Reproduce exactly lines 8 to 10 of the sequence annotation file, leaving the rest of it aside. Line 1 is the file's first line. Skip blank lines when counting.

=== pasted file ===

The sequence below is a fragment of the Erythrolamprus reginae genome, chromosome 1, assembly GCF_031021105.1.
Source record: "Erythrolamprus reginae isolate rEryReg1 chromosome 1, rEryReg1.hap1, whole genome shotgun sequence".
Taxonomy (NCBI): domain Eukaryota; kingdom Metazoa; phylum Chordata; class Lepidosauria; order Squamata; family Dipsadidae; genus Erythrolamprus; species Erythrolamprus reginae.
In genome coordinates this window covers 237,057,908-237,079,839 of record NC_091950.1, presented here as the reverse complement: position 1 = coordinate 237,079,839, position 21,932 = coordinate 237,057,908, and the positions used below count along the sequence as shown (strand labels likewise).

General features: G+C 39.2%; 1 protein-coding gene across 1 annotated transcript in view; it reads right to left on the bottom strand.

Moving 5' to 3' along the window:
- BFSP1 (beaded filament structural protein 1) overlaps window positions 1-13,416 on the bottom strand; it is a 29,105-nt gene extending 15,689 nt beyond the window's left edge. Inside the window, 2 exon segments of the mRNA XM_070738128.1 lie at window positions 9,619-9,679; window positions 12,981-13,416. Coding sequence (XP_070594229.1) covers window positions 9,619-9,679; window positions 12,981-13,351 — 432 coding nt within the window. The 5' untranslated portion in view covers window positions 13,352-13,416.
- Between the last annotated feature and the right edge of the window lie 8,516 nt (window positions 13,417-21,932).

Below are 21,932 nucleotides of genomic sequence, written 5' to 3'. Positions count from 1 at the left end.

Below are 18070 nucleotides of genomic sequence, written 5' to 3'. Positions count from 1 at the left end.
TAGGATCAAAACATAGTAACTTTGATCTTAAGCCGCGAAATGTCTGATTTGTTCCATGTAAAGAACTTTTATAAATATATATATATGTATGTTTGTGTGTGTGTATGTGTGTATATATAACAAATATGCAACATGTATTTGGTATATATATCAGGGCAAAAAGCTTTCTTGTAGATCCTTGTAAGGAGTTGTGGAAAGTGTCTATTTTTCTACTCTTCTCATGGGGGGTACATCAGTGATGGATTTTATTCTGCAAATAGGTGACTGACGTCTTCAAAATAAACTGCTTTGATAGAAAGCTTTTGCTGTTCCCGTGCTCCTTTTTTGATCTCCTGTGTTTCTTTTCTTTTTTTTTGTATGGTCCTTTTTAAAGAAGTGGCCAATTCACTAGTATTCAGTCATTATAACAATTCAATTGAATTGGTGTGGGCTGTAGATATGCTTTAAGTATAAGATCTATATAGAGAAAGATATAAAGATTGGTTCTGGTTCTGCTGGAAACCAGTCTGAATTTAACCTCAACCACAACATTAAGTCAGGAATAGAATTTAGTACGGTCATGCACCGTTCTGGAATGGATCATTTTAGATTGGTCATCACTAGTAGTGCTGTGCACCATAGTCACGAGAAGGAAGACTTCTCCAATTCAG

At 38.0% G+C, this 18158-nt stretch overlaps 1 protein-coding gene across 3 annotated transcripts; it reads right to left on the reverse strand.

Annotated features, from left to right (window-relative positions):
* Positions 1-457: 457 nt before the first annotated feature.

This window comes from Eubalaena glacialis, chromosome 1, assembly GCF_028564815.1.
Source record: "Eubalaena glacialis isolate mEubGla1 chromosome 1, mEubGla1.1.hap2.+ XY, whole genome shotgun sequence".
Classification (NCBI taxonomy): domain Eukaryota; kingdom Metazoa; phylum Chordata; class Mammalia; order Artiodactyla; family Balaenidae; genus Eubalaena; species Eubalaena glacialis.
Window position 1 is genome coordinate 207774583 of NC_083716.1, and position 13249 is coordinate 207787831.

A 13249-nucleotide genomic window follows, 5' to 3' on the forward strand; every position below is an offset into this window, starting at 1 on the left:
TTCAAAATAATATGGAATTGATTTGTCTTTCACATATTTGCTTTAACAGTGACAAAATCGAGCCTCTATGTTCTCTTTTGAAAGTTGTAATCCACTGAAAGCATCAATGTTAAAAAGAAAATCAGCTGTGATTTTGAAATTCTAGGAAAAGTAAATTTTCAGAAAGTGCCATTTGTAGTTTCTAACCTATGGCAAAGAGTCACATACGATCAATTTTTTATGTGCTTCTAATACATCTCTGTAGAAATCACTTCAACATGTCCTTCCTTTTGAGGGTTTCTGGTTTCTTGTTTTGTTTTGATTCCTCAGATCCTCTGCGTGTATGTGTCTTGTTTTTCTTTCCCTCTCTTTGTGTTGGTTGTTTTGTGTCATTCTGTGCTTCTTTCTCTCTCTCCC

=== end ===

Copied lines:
- Between the last annotated feature and the right edge of the window lie 8,516 nt (window positions 13,417-21,932).

Below are 21,932 nucleotides of genomic sequence, written 5' to 3'. Positions count from 1 at the left end.

Below are 18070 nucleotides of genomic sequence, written 5' to 3'. Positions count from 1 at the left end.